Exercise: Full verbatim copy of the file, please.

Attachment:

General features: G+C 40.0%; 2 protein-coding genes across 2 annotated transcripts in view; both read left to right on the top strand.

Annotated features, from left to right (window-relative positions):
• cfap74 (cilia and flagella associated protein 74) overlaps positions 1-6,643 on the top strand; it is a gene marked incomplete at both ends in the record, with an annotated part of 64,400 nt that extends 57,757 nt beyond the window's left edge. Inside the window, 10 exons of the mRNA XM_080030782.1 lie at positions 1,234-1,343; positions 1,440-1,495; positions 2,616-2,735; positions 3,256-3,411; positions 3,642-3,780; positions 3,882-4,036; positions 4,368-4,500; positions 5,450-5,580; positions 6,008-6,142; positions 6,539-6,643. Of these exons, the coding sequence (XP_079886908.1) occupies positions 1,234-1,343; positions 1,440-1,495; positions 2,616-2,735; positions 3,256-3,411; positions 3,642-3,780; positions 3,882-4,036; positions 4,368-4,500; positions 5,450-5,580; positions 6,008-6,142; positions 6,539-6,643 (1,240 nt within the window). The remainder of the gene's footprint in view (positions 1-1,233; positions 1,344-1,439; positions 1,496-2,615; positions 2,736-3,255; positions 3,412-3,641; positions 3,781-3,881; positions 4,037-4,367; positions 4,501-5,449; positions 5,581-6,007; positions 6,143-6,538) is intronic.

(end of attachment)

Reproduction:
General features: G+C 40.0%; 2 protein-coding genes across 2 annotated transcripts in view; both read left to right on the top strand.

Annotated features, from left to right (window-relative positions):
• cfap74 (cilia and flagella associated protein 74) overlaps positions 1-6,643 on the top strand; it is a gene marked incomplete at both ends in the record, with an annotated part of 64,400 nt that extends 57,757 nt beyond the window's left edge. Inside the window, 10 exons of the mRNA XM_080030782.1 lie at positions 1,234-1,343; positions 1,440-1,495; positions 2,616-2,735; positions 3,256-3,411; positions 3,642-3,780; positions 3,882-4,036; positions 4,368-4,500; positions 5,450-5,580; positions 6,008-6,142; positions 6,539-6,643. Of these exons, the coding sequence (XP_079886908.1) occupies positions 1,234-1,343; positions 1,440-1,495; positions 2,616-2,735; positions 3,256-3,411; positions 3,642-3,780; positions 3,882-4,036; positions 4,368-4,500; positions 5,450-5,580; positions 6,008-6,142; positions 6,539-6,643 (1,240 nt within the window). The remainder of the gene's footprint in view (positions 1-1,233; positions 1,344-1,439; positions 1,496-2,615; positions 2,736-3,255; positions 3,412-3,641; positions 3,781-3,881; positions 4,037-4,367; positions 4,501-5,449; positions 5,581-6,007; positions 6,143-6,538) is intronic.